With no signs of slowing down, the coronavirus, or COVID-19, presents a potentially serious risk to the safety and welfare of employees and the financial health of companies. Employers must be prepared to address COVID-19 related issues in the workplace without violating employees’ rights and without causing unnecessary confusion.
What Should Employers Do to Protect Their Workforce?
There is no known vaccine or treatment for COVID-19, and thus the best way to protect the workplace is to avoid exposure to the virus. Based on the Centers for Disease Control and Prevention’s (CDC) recommendations, employers should:
- Encourage employees to cleanse their hands regularly and thoroughly with soap and water or with an alcohol-based rub, avoid touching their eyes, nose and mouth, and cover their coughs or sneezes with a tissue.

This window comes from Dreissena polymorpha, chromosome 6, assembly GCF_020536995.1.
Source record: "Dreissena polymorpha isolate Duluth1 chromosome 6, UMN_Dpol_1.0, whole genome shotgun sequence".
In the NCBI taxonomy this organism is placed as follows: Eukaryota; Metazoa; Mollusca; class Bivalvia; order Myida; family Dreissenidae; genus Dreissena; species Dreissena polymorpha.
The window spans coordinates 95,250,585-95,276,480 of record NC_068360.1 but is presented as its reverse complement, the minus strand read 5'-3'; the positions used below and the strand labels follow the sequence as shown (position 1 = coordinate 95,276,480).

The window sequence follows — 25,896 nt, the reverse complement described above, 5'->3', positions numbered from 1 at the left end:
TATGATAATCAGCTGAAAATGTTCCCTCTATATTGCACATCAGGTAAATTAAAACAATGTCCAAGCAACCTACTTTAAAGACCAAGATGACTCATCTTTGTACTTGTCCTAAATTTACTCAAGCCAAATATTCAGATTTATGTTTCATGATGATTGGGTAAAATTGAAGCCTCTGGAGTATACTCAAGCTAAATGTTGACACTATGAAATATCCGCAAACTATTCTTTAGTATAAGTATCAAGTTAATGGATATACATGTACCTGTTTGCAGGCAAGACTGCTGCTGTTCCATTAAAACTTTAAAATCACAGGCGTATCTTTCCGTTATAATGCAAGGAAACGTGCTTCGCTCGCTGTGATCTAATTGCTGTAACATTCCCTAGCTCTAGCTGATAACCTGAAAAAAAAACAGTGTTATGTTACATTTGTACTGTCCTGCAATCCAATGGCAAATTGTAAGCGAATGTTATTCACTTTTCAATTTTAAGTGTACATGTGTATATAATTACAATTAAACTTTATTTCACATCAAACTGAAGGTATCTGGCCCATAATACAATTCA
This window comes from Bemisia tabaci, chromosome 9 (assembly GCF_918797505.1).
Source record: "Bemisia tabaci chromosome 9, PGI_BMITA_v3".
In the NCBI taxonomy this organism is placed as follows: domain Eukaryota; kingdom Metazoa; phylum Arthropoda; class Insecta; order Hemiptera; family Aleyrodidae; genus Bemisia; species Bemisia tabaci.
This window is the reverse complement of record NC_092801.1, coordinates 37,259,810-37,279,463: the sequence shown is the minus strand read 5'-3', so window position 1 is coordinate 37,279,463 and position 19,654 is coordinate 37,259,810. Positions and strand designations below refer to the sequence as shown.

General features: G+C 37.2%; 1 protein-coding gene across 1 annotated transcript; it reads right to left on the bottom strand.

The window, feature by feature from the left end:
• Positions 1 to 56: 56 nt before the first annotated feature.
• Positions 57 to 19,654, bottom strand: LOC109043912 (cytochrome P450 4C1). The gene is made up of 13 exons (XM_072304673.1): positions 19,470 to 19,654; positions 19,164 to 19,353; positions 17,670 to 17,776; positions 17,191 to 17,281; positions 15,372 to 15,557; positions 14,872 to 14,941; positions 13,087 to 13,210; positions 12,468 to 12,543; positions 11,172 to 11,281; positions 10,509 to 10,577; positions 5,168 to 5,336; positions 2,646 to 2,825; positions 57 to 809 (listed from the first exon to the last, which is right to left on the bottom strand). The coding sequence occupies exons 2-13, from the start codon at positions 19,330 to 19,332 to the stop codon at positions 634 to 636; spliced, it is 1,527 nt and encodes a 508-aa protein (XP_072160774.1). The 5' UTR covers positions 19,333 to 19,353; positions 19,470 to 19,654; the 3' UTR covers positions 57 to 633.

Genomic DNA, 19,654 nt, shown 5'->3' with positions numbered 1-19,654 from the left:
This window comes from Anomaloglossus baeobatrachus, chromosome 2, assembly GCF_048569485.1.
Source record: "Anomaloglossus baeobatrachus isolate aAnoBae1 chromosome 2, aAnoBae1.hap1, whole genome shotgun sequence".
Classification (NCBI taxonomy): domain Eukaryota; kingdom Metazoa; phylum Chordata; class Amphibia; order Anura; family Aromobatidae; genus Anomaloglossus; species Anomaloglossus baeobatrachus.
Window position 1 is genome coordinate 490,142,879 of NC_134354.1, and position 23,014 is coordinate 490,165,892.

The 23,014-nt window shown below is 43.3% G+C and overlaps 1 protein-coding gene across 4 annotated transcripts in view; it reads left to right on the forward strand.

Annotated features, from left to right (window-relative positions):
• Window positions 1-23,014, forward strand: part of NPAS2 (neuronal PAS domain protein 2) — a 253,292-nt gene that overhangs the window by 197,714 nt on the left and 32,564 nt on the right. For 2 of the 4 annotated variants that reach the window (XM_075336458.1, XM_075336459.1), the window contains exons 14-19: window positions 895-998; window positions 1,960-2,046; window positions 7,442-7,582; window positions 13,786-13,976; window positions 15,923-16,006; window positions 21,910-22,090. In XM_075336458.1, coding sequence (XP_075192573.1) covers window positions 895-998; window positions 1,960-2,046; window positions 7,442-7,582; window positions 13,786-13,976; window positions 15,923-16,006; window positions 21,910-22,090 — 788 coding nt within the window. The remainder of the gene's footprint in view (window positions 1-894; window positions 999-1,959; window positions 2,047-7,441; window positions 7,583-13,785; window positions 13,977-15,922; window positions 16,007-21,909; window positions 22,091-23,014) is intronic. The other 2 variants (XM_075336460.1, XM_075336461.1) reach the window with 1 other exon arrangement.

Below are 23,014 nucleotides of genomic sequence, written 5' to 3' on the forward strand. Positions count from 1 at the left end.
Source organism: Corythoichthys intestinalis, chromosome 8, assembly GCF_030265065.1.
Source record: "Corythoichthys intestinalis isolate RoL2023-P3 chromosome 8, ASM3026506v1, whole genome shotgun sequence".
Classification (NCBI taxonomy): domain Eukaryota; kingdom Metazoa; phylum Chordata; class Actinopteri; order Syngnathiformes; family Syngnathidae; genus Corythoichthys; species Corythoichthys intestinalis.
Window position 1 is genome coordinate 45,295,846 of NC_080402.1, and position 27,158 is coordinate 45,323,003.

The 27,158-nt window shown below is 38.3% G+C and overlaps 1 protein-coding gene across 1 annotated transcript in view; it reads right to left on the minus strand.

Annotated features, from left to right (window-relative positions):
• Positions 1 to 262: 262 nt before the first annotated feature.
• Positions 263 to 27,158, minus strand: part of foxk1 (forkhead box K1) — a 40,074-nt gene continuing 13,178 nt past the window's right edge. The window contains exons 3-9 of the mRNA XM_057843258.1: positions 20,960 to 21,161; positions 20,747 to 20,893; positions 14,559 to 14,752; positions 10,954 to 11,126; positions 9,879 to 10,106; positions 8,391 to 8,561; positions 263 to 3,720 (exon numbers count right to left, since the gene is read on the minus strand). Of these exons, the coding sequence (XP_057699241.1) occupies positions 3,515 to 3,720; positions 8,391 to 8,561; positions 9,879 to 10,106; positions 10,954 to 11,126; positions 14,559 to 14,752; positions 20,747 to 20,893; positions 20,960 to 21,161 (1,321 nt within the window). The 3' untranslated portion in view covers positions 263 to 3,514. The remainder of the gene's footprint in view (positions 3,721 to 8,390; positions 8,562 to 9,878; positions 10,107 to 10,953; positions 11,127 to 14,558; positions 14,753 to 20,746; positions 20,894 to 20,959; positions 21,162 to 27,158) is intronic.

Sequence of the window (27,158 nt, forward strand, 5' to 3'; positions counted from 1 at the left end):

- Review cleaning operations to ensure frequently touched surfaces are disinfected regularly.
- Encourage employees to avoid contact with sick people and to stay home if they are sick.
Personal protective equipment is a must for healthcare workers, however, it is not likely necessary for employees who are well, according to the CDC. If an employer receives a request from an employee to wear masks or gloves, employers should consider the requests with three issues in mind: whether the employee (1) has traveled to or from an area where COVID-19 is prevalent; (2) is exhibiting symptoms of the virus or has an underlying health condition; or (3) has been in close contact with someone who has COVID-19. The employer may also consider directing such employee not to report to work for a period of at least 14 days or longer, based on current CDC advice.